The SOMM Journal

June / July 2015

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Page 89 of 100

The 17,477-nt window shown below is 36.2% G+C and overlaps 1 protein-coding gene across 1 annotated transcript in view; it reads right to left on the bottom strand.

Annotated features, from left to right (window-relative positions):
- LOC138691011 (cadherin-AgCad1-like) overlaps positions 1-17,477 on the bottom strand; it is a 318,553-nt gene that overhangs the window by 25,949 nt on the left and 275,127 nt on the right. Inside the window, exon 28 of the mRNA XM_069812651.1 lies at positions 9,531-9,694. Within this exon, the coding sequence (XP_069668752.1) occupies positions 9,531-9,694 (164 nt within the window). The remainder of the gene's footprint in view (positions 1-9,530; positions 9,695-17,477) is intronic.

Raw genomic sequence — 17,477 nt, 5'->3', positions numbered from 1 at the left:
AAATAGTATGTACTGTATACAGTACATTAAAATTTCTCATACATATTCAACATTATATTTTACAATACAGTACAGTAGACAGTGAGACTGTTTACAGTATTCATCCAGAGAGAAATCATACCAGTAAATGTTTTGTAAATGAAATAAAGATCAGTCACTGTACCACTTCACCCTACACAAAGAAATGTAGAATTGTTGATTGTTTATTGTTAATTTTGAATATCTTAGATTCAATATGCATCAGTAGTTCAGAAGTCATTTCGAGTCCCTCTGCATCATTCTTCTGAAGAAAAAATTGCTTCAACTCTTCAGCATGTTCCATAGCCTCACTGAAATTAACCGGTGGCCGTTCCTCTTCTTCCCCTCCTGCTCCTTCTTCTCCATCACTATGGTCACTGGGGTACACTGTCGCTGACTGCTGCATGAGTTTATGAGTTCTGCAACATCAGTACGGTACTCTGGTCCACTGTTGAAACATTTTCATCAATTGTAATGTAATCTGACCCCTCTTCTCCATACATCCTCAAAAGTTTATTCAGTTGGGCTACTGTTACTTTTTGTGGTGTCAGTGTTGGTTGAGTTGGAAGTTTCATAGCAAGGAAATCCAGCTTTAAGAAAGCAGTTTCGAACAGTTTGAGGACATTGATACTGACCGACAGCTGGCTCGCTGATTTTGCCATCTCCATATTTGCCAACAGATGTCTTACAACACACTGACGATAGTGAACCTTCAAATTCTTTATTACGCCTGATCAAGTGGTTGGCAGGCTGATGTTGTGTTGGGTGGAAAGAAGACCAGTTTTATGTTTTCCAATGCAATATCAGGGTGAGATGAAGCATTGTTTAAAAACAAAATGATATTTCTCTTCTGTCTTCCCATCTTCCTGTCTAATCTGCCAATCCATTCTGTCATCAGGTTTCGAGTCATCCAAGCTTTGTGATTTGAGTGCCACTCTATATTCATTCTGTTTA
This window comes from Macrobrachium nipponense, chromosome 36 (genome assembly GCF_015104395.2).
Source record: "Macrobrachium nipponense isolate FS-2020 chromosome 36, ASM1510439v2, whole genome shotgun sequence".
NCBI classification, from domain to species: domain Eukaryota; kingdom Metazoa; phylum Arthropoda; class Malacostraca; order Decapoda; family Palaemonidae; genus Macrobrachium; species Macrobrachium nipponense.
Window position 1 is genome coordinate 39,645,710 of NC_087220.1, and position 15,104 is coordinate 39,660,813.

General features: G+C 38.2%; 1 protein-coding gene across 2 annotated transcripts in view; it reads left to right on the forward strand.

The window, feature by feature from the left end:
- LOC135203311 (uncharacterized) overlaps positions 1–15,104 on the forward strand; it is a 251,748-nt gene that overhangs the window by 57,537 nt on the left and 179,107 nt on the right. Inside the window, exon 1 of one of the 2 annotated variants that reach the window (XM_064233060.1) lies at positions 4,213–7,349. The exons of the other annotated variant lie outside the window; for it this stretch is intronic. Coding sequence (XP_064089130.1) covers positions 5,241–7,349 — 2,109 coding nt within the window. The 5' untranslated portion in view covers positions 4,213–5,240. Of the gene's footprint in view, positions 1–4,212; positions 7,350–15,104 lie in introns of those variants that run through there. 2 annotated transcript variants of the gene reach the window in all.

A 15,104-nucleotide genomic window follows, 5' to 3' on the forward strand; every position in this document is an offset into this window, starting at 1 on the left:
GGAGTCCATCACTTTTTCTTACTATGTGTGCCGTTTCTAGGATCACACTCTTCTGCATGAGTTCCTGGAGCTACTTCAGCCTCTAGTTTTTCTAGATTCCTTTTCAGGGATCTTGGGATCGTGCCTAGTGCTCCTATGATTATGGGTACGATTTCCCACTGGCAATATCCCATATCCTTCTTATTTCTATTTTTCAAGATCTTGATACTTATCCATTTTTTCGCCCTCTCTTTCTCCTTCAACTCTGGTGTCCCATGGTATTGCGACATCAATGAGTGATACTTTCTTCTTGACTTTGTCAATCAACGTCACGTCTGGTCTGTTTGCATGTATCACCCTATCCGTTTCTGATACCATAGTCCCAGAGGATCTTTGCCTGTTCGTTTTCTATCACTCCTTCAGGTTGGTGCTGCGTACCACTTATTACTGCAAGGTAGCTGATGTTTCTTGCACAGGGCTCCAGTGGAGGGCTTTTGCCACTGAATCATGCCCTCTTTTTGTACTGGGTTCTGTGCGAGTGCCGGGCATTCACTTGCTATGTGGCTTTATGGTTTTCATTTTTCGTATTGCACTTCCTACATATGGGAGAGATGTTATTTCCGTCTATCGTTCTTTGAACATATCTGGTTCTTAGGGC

{ }  89 PHOTO: THINKSTOCK Climate change is not going to affect every region the same way. Specifically, current models predict greater warming over land and higher northern latitudes. Temperatures themselves are not predicted to change uniformly either. While daytime tem- peratures on average will increase, it's the increase in nighttime low temperatures that is of particular note. For grapes specifically, current models predict that growing and ripening seasons are likely to change in some places, while some find that temperatures will increase so much that varieties of grapes traditionally grown in certain region will no longer survive there. Viticultural regions are defined by a relatively narrow geo- graphical strip in the middle latitudes between 12 o C and 22 o C average daytime temperatures. While other plants and agricultural products may be grown and produced in nearly every corner of the world, wine grapes are very fussy and can only be grown in certain niches or microclimates in order to produce the quality wine accepted today. Vitis vinifera grapes are known to grown anywhere from 13 o C– 15 o C, as we see in cool -climate grapes such as Müller-Thurgau or Pinot Gris, to 17 o C–24 o C, as we see in hot-climate grapes such as Zinfandel and Nebbiolo. Most wine grapes are grown within a 10 o C range, between 12 o C and 22 o C, while other variet- ies are more sensitive and can only grow within a much smaller temperature range in order to produce quality wines. Due to the sensitivity of a lot of V. vinifera grapes, increases in local tempera- tures could spell disaster. Take Pinot Noir for example: Unlike some more temperature- hardy grapes, Pinot Noir can only grow in a very narrow 2 o C range, between 14 o C and 16 o C, as we see in Burgundy or in northern Oregon. Of course, the plant itself can grow in a wider temperature range; however, in terms of wine quality, any devia- tion from this 14 o C to 16 o C range will result in lower quality wines and thus a negative influence on the local wine industry. If global temperatures rise higher than the predicted 2 o C increase in the best case scenario, we'll likely see that regions like Burgundy and Oregon may no longer be able to produce quality Pinot Noir wines due to the fact that temperatures in that region are no longer in the ideal range. On the other hand, climate change does not spell doom and gloom for every wine region. In fact, newer wine regions in locations that were historically too cold will likely see temperatures increase to a point where they are now in the "longitudinal sweet spot" for grape growing. Rising global temperatures will ultimately lead to an upward shift of the ideal grape-growing zone throughout the world, markedly changing local wine industries either for the worse in the case of those already teetering on being too hot for grapes, or for the better for those that were historically too cold but now are within that 10 o C range for quality wine grape growth. Models also predict that brand new areas could be suitable for wine grape growing that had not been considered in the past, like Yellowstone or the Yukon. If nothing changes in terms of mitigation of climate change and the models play out as they are currently showing, by 2100 the United States will likely see an 81% reduction in suitable wine grape acreage (White et al, 2006), with upwards of half of the current acreage in Napa and Santa Barbara counties lost by 2040 (Diffenbaugh et al, 2011). Sea Levels and Precipitation Not only are rising temperatures themselves a direct problem, but these increases also result in the melting of the polar icecaps and high-altitude snow packs, thus raising sea levels and changing ocean currents. Since ocean currents are a major driver of weather throughout the globe, any change in this current may change weather patterns and spell disaster for industries relying on the weather for maximizing product quality—like grapes and wine. Current models predict that global sea levels may rise any- where from 0.2m to 4m. At 5m, models show lower-lying grape growing regions such as Bordeaux, Portugal, New Zealand, parts of Australia and parts of California will see increases in flooding by sea water, resulting in increased salinity in the soil and ham- pered vine growth. In terms of precipitation, current models project decreases in precipitation in sub-tropical regions, while at the same time increases in precipitation in higher northern latitudes and near the equator. Drought pressures will continue to be seen in certain regions, as we've seen already in Australia and in much of California and now Washington State and throughout the Pacific Northwest. Increased precipitation events could lead to increased erosion in the vineyards, as well as decreased nutrient availability in the vineyard soil, ultimately hampering vine growth. Climate change—be it brought on by anthropomorphic sources, the natural cycle of the earth, or a combination thereof—is and will continue to have a significant influence on global ecosystems, including agricultural and viticultural systems. Since the beginning of the 20th century, we have already seen increases in atmospheric CO 2 levels and a global temperature increase of 1.4˚C, with two- thirds of that increase occurring since 1960, and models predict even further increases even in the best-case scenarios.

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